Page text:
For many of us, money is an emotional currency linked to our sense of self-respect, our sense of self-confidence and our sense of security. Money evokes strong emotions that can deeply, and often negatively, affect our financial decisions. But where do our feelings about money come from?   Our thoughts about money come mainly from childhood. Most of school curricula do not include financial education and the only financial roadmap we have is what we have learned from our parents. Very often, the way we handle our money is based on the way our parents handled their money, and chances are great that they did not receive any training either. Unfortunately, these money attitudes and skills may not be helpful if our parents did not have a healthy relationship with money.

According to the American financial psychologists Bradley Klontz and Ted Klontz, each of us has an unconscious money script, transmitted by our parents, running in our head. In recent research, they have identified four categories of money scripts: money avoidance, money worship, money status and money vigilance.

- Money avoiders are convinced that money is bad and that they do not deserve money; for them, money is often seen as a force that stirs up fear, anxiety or disgust.

- Money worshipers believe that money brings power and happiness and will solve all their life problems; for them, there will never be enough money.

- Individuals who believe that money is a status symbol are locked into the competitive stance of acquiring more than those around them.

- All three of these money script profiles are associated with poorer financial health, including lower net worth and lower income. In contrast, people who have a money vigilance approach are focused on frugality and saving but their excessive wariness or anxiety regarding pending financial danger keeps them from enjoying the benefits that money can provide. For them, money is a deep source of shame and secrecy.

The truth is that the problem is not the money, but the way we approach, we think and we handle, money. Of course, money does make life easier and more comfortable and gives us access to better services, but it must not be the centre of our lives, to the detriment of health, family and quality of life. The best way to change the money script running in our head and to develop a healthier relationship with our finances is to clear out negative things and to educate ourselves – and our children! - about money. Financial intelligence is the key for growing wealth.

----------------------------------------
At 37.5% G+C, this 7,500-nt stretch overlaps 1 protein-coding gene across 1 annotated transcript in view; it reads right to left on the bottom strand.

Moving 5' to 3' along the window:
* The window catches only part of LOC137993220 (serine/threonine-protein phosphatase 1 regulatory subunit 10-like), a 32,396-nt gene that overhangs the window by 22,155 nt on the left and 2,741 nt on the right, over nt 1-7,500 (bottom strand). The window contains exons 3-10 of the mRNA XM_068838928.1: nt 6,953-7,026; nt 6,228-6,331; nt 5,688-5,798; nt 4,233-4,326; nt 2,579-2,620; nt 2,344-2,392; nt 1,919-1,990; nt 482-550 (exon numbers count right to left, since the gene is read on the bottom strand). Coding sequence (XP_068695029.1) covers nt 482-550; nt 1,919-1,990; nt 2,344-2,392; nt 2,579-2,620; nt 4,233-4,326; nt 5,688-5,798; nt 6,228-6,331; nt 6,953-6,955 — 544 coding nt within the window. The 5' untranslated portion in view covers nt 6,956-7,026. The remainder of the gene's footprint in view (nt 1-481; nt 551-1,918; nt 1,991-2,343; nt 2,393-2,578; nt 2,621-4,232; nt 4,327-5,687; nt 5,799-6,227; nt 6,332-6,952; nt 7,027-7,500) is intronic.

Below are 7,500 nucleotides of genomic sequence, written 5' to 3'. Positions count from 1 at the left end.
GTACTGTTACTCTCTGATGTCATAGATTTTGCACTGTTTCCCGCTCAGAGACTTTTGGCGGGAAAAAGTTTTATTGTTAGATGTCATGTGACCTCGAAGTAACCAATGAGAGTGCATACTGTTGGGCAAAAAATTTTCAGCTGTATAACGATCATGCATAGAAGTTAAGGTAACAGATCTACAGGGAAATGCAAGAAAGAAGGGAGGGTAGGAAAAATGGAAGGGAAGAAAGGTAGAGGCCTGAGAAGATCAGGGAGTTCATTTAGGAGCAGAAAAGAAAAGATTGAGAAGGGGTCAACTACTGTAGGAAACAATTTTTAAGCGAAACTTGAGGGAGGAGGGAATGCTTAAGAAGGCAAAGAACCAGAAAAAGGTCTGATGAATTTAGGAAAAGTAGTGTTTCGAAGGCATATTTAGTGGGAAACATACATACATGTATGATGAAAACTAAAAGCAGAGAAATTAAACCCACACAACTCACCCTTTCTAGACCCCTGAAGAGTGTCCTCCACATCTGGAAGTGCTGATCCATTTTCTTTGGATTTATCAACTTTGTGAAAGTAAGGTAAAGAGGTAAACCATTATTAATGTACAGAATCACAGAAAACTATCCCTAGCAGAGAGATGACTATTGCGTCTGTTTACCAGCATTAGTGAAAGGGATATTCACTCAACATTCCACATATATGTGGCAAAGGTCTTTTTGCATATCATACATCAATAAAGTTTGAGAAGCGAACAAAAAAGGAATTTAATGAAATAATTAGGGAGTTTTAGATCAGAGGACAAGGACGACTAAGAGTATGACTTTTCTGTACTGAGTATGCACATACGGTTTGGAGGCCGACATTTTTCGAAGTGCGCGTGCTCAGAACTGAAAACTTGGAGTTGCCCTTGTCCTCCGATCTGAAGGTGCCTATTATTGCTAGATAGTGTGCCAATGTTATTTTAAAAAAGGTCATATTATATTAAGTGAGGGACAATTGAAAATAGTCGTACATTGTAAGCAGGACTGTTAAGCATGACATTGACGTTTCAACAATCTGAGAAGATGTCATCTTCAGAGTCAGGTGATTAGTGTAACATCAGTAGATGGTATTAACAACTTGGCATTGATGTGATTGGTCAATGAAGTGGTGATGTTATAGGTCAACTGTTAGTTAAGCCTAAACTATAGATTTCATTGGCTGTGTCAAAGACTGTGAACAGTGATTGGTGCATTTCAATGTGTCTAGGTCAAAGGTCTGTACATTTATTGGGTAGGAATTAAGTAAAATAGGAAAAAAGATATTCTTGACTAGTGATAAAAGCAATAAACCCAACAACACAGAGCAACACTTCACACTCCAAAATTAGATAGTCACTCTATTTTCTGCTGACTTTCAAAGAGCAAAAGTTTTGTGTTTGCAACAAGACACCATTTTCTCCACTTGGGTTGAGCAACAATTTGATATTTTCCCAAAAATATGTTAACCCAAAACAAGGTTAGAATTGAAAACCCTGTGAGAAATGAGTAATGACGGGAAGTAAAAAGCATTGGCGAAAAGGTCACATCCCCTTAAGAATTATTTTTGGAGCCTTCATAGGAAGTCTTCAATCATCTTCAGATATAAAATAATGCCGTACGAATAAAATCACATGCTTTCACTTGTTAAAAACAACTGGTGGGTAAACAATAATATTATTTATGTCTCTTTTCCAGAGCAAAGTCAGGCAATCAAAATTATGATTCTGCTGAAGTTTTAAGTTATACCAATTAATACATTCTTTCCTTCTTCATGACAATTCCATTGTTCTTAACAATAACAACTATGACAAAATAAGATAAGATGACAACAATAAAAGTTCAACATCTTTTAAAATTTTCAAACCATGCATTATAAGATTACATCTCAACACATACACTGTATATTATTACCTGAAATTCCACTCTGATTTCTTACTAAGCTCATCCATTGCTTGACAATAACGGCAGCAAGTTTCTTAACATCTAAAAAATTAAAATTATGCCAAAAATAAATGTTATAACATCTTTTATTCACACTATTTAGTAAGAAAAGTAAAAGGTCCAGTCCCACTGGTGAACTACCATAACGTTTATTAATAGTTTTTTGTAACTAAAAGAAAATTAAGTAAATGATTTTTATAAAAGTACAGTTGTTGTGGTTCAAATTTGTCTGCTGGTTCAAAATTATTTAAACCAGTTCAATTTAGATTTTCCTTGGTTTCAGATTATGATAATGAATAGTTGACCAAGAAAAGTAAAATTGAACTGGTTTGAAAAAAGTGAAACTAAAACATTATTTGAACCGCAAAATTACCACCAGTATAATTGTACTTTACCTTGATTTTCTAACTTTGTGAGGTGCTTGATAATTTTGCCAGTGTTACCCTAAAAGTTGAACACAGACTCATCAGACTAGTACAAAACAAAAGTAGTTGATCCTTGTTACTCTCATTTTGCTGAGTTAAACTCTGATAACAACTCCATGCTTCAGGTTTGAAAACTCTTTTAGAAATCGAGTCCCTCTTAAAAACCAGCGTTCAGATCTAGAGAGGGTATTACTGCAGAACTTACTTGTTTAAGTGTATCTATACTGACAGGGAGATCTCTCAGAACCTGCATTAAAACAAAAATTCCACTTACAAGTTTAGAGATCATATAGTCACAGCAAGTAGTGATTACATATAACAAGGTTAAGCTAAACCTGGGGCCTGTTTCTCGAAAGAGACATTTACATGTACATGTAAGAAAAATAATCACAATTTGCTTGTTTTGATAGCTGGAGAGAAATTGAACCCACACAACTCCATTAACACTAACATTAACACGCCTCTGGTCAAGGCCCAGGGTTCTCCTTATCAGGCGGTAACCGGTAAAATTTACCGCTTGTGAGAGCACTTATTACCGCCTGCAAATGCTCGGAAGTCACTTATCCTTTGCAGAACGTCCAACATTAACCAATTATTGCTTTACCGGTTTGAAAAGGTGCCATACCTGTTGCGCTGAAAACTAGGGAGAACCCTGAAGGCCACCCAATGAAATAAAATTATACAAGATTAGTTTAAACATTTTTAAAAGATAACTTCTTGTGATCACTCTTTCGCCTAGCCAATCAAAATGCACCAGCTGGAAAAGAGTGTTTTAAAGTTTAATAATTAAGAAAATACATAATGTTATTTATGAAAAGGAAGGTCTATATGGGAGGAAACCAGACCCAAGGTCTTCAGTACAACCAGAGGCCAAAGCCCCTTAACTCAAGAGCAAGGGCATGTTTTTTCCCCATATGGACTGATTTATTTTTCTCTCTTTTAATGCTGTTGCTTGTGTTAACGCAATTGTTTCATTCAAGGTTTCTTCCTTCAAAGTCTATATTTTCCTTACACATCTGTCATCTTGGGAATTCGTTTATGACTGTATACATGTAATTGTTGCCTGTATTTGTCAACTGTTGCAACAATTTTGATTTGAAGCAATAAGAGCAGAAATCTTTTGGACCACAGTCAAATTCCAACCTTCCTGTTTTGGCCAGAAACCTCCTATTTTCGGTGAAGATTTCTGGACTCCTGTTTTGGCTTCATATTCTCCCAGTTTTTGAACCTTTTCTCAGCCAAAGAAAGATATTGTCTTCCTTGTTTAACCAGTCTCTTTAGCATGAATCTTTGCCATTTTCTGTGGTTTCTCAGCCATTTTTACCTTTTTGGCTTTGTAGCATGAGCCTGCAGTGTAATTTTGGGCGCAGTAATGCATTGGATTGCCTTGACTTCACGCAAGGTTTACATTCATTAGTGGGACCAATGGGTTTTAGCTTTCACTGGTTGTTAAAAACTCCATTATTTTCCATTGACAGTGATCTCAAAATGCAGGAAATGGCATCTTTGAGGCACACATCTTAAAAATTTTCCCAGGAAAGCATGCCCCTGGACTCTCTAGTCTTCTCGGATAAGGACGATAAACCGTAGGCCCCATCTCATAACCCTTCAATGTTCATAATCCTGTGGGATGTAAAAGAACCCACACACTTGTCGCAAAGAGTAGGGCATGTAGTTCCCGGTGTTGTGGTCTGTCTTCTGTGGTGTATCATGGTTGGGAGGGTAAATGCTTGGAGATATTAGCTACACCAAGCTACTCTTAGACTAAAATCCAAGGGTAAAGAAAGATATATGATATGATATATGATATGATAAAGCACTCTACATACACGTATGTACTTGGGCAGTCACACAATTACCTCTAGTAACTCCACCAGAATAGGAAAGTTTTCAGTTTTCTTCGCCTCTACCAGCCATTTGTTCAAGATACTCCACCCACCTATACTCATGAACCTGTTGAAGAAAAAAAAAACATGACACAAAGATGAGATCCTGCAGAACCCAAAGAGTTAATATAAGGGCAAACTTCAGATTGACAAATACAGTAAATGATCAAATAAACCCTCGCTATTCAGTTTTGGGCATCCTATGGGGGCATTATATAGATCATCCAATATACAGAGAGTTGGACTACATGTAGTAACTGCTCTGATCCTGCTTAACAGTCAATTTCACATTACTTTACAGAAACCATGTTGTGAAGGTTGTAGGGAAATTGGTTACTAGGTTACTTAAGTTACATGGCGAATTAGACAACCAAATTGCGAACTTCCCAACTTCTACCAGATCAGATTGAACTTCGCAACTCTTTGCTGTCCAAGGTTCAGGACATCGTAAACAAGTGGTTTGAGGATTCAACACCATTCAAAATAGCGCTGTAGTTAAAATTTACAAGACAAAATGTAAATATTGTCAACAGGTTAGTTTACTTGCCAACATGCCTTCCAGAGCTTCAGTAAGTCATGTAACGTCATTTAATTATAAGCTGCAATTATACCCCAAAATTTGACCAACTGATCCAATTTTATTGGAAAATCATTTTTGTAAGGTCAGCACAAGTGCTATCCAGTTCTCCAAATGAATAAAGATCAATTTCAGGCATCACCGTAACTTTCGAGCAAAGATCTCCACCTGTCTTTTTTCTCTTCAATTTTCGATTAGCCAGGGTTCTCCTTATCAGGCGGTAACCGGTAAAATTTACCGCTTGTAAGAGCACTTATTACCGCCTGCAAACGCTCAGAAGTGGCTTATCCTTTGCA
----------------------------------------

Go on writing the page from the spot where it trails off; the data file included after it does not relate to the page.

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The relationship we have with money and finances is determined by many factors: upbringing and education; family, friends and relationships; even culture and ethnicity. Different behaviour towards saving and spending are visible in the ING International Surveys we conduct regularly.

Money management is personal. Each one of us has a different approach that is influenced by the external factors mentioned above and by our own individual drivers (professional and personal ambitions, security and risk-taking, etc.). And yet four years ago, as we developed alerts through My ING, we discovered that all types of clients were interested by the feature. And the same is true now that the alerts are available in push format on your smartphones.

It's actually not that surprising. From the control freaks who know with 100% certainty every cent that goes in and out of their accounts, to the most laid back account holders, all money-savvy clients want the following from financial notifications:

- time is money: notifications must be timely or near-instantaneous;

- clear and easy: the content of the notification (amounts, dates) must be sufficient to make use of it without requiring a login to your digital banking;

- responsible: discretion is a must in money management; the information is for you and only you.

In our testing, knowing when a standing order has been debited from your account proved to be useful for clients who closely monitor their financial activity (i.e. those who already expected the order to be debited) as a confirmation, and it was also of value for clients who have a relaxed approach to their finances (i.e. understand their general budget but don't actively check in and out entries) and perceived the alert as a convenient reminder.

Whether low balances, large transfers, activity on a credit card or incoming messages, everyone profits from alerts. The more you understand your financial activity, the better you become at money management - avoiding fees, making smart investment choices and having peace of mind.

I believe banking doesn't have to be difficult and time consuming. You can be good at money without logging in to your digital banking or even email account - with push notifications!

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“Young people just waste their money on trivialities such as flat-screen TVs and expensive clothes” - how often have you heard this? – or even thought it yourself!- about the generation born between the 1980s and the early 2000s?

Often characterised as short-sighted thinking, narcissistic and overly consumed by technology and social media, Millennials, or Generation Y, defy these stereotypes when it comes to their behaviour and attitudes towards saving and spending. Most of Millennials might be more cost-conscious and money savvier than you think. In fact, they seem to be even better at managing their money than Baby Boomers and Generation X – their parents! – and to have the same saving habits as their grandparents.